By Drew Ailes
By Joseph Hess and Mabel Suen
By Kenny Snarzyk
By Dave Geeting
By David Thorpe
By Ben Westhoff
By Shea Serrano
By Drew Ailes
Newbies and vets alike can learn a load about electronic dance music and hip-hop, from its roots to its flowers, this weekend at the Arcanum Festival. It's one of the most interesting and significant line-ups of techno, house and jungle this region has ever seen, one that both honors the contributions of the early creators and traces their influences through the minds and music of their disciples, resulting in myriad electronic sounds. If you've never been to a huge dance party, this is the one; if you go to them all the time, well, this is the one, an outdoor overnight slam-dunk at the Black River Amphitheater, with five soundstages hosting a total of 65 or so DJs and performers over an 18-hour span. Obviously we can't highlight all 65, but here are a few examples of the range of Arcanum.
Kevin Saunderson is one leg of the tripod of Detroit techno, the "Belleville Three," which also includes Juan Atkins and Derrick May (who will perform at Liquid next week). The trio forged the electro-stylings of the music in the early and mid -'80s, in Belleville, Mich., a suburb of Detroit, single-handedly transforming their influences -- disco, electro, new wave and synth-pop -- into a new world of sound. Over the course of the last two decades, the sound has exploded worldwide, and some of the responsibility for its influence rests solely on Saunderson's broad shoulders. One artist obviously influenced by the Belleville Three is Ectomorph, a Detroit native who has been making weird and wonderful retro-experimental techno for the past half-decade. He's gigging at Arcanum as well.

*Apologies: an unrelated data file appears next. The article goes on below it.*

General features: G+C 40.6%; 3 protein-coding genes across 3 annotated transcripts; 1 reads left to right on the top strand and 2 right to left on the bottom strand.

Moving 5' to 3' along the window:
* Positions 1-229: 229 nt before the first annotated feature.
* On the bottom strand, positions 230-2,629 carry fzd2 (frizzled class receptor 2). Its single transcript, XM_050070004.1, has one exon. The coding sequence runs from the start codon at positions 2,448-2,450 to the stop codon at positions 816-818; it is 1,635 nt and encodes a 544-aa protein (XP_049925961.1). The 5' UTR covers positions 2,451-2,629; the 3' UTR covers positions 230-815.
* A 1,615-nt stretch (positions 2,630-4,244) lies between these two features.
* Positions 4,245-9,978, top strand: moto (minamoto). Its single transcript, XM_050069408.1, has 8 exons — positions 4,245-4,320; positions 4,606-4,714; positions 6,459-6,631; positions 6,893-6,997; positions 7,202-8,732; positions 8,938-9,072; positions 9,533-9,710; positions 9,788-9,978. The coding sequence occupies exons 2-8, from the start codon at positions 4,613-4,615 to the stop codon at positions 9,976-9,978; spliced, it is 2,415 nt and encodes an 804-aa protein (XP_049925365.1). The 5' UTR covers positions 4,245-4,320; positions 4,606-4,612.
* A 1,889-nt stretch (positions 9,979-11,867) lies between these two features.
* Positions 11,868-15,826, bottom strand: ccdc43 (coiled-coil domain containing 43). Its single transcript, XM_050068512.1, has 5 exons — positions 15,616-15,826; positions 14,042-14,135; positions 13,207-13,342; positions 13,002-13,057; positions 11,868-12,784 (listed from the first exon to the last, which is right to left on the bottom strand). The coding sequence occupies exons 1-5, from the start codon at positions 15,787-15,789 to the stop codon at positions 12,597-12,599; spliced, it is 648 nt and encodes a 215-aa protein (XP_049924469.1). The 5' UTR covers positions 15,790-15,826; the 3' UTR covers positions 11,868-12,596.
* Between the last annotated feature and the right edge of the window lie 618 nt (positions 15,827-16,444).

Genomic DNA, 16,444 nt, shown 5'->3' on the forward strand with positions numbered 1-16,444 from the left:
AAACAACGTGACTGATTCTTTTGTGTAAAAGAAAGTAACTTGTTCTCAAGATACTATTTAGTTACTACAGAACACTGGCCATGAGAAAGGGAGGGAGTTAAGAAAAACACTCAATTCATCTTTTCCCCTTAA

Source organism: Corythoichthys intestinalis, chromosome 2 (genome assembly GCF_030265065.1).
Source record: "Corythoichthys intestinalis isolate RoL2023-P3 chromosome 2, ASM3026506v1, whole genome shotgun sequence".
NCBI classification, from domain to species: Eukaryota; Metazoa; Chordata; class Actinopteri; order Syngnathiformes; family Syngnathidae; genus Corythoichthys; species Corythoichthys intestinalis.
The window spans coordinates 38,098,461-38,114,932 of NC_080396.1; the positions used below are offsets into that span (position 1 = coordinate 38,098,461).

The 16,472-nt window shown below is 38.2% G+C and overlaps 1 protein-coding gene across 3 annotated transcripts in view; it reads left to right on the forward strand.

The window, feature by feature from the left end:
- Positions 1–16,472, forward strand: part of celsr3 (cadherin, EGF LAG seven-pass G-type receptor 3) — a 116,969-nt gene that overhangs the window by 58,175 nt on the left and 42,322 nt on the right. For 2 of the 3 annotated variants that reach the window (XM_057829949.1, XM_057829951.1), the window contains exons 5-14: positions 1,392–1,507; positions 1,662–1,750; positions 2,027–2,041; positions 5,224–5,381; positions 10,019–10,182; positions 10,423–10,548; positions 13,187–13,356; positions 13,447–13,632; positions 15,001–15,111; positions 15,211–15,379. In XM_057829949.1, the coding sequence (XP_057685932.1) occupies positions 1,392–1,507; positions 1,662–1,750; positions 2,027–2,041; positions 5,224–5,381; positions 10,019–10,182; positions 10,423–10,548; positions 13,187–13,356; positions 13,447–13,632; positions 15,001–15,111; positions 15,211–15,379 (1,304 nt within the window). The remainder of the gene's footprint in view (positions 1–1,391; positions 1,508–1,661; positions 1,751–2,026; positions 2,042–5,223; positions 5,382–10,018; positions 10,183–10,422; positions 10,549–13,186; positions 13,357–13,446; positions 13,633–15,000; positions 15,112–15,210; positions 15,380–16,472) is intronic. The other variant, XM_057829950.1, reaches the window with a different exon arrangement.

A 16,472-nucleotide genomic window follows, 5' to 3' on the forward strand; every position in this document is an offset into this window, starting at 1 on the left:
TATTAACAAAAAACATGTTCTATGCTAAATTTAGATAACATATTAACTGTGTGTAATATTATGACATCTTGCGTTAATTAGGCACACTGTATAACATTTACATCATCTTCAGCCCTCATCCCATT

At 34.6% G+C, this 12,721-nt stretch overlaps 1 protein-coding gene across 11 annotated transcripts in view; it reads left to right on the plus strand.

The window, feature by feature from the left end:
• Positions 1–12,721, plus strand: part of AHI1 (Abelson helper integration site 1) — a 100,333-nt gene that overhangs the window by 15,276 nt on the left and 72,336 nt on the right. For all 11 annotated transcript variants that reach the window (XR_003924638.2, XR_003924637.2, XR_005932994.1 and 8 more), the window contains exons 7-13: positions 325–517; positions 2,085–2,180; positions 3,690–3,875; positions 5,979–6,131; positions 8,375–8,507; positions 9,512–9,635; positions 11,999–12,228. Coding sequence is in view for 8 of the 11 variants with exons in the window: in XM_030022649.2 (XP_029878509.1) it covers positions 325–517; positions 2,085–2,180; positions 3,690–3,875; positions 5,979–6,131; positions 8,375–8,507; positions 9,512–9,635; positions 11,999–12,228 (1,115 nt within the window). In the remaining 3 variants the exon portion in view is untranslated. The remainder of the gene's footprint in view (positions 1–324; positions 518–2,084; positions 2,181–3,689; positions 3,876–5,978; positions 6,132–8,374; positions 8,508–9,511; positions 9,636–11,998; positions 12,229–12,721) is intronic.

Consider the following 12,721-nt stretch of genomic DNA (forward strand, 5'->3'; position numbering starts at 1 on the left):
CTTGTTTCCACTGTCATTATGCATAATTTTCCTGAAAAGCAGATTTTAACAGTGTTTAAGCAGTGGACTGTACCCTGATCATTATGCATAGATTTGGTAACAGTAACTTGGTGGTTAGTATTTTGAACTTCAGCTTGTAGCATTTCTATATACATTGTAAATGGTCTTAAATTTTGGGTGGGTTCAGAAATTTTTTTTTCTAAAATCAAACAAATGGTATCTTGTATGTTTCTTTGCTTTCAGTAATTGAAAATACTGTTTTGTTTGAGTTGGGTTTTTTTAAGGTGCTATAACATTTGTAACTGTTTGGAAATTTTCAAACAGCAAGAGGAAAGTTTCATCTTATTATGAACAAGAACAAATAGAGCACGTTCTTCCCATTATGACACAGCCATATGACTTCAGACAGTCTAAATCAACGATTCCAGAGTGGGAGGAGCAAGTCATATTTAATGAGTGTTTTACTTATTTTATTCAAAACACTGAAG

Jesse Saunders arguably released the first Chicago house record ever, 1983's "On and On," and witnessed the rise and fall of the salad days of Chicago's house scene; over the course of that time, though, the sound he helped create went from a little site-specific genre to one of the most broad-ranging and influential underground movements of the latter part of the 20th century.
Over in England, where Detroit techno and Chicago house were adopted and transformed into a worldwide movement, the rave explosion of the early '90s produced a backlash that manifested itself in an "intelligent dance" sound, which transformed the rave-centric music into armchair/headphone music that could just as easily be appreciated at home as on the dance floor. Mixmaster Morris, a.k.a. the Irresistible Force, was an early proponent of this shift. As the Irresistible Force, Mixmaster Morris used Brian Eno's ambient works as a springboard into the waters of pulsing drug-induced soundscape bliss and helped shape the sound of techno listening music.
Sheesh. So many more greats are at the festival: Q-Burns Abstract Message (who has been part of the Astralwerks Records roster for the past half-decade, along with heavies the Chemical Brothers, Fatboy Slim and Basement Jaxx, and whose 1998 album Feng Shui was one of the year's best, including a fantastic cover of kraut-rock band Faust's "Jennifer"); Jega (who released one of the weirdest and most wonderful drum & bass/drill & bass records of the late '90s in Spectrum); Q-Bert and D-Styles (formerly of the recently defunct turntablist supergroup Invisibl Skratch Piklz); the Handsome Boy Modeling School (the duo of Prince Paul and Dan the Automator).
And we haven't even started to hack our way into the heavenly jungle that'll be featured. For more information, including directions, call 314-995-9533.